EXCLUSIVE: Movie Collective, the crowdfunding film venture set up by Mudbound producer Cassian Elwes and Papadopoulos & Sons director Marcus Markou, has raised £100,000 (US$138,000) ahead of its Crowdcube equity drive.

The pair have raised the initial amount from private investors ahead of the launch of the Crowdcube campaign on May 1. They are looking to raise an initial £500,000 (US$688,000). Elwes and Markou say that the scheme is different from other crowdfunding offerings rather than giving investors the opportunity to back one single project and receive perks, Movie Collective has a slate of projects at various stages of development, and investors will receive equity in the production company itself. It is the intention of the company to pay prospective profits as a dividend to equity stakeholders, with remaining profits used to help finance other projects on the slate.

The first Movie Collective project is the feature film Utopia Road, with Anjelica Huston (The Addams Family), Garrett Hedlund (Mudbound) and Rebecca Hall (Iron Man 3). It is expected to shoot this summer. The film will be directed by Rosson Crow, marking the American visual artist’s directorial debut, and is written by Karolina Waclawiak (AWOL).

Elwes is very well-known in the indie film world, having sold Mudbound to Netflix for $12.5 million in the biggest deal at Sundance 2017. Other notable films on his resume that he had a hand in include Lee Daniel’s The Butler, The Dallas Buyers Club, Blue Valentine, and Lawless. Markou wrote, directed, and produced British indie hit Papadopoulos & Sons, and then self-distributed the film to becoming the second-highest screen average of any film in its opening weekend at the time. The film was eventually bought by Netflix, BBC, and ARTE.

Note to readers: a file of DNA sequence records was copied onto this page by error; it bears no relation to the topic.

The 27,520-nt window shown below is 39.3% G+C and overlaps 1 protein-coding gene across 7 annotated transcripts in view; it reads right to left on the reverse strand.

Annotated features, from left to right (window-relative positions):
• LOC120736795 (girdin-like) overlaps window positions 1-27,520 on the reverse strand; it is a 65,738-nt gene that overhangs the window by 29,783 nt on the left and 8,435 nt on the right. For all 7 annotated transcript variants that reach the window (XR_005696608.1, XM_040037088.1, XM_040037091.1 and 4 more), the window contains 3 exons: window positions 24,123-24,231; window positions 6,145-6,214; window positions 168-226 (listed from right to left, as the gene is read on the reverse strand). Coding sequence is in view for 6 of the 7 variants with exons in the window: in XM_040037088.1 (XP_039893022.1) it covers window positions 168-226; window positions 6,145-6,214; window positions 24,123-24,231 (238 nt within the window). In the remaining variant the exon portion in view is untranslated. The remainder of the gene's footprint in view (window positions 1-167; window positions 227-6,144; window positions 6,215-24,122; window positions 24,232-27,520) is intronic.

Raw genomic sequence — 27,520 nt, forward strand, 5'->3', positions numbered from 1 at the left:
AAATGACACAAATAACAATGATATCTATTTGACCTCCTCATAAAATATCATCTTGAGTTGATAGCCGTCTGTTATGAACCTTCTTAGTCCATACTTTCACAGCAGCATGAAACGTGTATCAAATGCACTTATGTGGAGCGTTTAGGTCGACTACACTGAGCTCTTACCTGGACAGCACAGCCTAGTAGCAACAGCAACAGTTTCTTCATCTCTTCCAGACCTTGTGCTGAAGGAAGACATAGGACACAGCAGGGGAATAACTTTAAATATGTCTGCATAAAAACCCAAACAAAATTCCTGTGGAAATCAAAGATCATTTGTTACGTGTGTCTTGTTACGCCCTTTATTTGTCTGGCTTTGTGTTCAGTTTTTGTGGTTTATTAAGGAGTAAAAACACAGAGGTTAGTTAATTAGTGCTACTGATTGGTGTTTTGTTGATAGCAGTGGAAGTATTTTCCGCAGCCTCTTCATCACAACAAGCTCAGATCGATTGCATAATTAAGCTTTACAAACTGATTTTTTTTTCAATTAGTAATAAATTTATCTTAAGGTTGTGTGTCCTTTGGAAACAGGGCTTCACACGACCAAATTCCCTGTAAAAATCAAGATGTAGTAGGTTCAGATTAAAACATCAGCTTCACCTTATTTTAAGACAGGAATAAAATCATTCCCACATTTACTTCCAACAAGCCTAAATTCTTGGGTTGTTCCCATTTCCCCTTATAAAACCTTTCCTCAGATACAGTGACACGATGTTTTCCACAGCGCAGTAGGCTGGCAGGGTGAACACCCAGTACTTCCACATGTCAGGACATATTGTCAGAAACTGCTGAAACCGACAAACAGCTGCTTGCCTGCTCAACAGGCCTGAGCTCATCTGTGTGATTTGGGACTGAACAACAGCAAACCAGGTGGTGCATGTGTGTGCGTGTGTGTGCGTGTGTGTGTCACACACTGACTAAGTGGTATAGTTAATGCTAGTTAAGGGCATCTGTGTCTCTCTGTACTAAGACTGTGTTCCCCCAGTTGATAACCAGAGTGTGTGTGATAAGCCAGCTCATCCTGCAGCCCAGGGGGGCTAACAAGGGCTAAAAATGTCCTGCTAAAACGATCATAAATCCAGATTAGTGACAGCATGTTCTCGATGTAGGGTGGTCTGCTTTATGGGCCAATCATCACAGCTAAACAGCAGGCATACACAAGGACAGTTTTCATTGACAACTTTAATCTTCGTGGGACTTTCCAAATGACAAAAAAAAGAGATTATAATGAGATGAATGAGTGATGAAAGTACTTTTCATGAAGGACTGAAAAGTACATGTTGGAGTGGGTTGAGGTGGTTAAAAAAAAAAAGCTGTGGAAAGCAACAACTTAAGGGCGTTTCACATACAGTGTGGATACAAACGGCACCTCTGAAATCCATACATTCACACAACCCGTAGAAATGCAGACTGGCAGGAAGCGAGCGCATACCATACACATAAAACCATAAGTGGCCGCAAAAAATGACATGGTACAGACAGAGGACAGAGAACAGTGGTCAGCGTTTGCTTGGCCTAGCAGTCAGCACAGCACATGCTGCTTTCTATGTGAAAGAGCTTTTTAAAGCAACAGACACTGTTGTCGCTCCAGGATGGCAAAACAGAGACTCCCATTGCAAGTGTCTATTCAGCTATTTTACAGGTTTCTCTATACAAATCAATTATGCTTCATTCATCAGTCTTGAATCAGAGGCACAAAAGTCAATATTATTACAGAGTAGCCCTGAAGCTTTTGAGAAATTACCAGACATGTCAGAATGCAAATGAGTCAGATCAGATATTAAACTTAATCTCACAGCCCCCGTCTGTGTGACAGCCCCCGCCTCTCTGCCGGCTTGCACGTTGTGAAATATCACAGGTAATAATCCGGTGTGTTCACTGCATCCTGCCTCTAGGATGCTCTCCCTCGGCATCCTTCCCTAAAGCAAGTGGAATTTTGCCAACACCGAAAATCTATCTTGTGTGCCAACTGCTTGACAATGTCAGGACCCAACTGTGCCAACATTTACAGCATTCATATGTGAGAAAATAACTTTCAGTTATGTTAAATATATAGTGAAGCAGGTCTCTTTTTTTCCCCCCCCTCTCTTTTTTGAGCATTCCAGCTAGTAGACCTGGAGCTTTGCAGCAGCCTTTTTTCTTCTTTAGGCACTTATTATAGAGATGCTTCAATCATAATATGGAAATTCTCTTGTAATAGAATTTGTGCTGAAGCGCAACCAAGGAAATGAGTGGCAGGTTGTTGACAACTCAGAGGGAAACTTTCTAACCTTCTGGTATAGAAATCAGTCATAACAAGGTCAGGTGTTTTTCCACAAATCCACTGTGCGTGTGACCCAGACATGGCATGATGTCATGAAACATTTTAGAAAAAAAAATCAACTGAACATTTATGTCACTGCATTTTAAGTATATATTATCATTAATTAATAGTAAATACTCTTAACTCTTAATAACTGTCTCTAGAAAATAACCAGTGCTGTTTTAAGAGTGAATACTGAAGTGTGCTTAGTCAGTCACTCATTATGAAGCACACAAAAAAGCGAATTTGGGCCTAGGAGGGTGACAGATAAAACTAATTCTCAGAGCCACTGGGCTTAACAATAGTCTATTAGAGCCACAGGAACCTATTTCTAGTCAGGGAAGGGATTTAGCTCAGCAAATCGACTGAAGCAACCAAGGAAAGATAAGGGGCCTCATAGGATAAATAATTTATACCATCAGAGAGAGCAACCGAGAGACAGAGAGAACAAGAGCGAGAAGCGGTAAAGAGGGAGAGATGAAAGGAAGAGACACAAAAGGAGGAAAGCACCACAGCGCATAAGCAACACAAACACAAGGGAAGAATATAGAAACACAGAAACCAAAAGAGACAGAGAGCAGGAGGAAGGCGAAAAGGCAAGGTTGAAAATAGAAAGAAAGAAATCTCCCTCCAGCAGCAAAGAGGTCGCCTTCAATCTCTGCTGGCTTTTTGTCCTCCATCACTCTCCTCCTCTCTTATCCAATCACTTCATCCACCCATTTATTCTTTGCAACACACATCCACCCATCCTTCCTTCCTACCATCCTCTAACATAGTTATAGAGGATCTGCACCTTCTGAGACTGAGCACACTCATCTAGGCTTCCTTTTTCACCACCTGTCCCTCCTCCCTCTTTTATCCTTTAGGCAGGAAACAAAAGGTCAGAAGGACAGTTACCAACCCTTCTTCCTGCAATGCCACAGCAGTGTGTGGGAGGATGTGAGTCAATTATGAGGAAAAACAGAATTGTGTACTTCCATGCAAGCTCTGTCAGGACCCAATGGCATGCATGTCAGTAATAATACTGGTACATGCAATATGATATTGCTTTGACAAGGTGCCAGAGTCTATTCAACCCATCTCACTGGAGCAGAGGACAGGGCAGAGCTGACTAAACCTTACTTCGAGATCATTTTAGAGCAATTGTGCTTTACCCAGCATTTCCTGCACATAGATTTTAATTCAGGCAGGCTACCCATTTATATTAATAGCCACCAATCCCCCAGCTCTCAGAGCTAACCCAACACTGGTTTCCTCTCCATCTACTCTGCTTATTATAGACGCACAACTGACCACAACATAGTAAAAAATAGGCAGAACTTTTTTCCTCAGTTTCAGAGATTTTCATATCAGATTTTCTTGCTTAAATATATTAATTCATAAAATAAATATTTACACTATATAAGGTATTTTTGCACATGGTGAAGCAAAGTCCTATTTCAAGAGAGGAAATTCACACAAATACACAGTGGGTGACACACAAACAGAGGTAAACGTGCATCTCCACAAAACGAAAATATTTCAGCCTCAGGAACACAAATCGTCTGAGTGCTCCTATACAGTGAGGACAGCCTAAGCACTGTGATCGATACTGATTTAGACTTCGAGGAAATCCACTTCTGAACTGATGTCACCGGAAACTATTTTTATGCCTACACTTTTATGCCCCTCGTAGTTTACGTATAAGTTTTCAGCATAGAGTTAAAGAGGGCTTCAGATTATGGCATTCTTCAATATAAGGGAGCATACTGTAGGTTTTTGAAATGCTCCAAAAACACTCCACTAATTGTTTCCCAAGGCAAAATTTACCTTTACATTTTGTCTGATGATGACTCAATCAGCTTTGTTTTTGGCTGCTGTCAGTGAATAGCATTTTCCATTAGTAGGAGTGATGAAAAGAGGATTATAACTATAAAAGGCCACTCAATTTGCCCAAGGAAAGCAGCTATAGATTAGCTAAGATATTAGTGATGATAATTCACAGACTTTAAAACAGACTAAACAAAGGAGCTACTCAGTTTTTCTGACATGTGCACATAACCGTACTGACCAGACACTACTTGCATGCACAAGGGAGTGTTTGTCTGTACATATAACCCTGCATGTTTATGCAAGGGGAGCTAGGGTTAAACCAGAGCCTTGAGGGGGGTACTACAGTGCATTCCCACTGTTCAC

Elwes said, “It’s been a fantastic start and I cannot wait to put this opportunity in front of the wider Crowdcube community of investors. I want us to make great movies we are all collectively proud of.”

Markou added, “It’s so exciting to engage our first investors. There is so much interest from people who want to be part of our filmmaking process. Why not have our shareholders attend readthroughs, for example, and see a movie at its inception? Or send out the treatments of new projects for the shareholder base to feedback on. Because we are a small business, we can do this. We still have distance to go but the backing we’ve already received shows there’s appetite for this model.”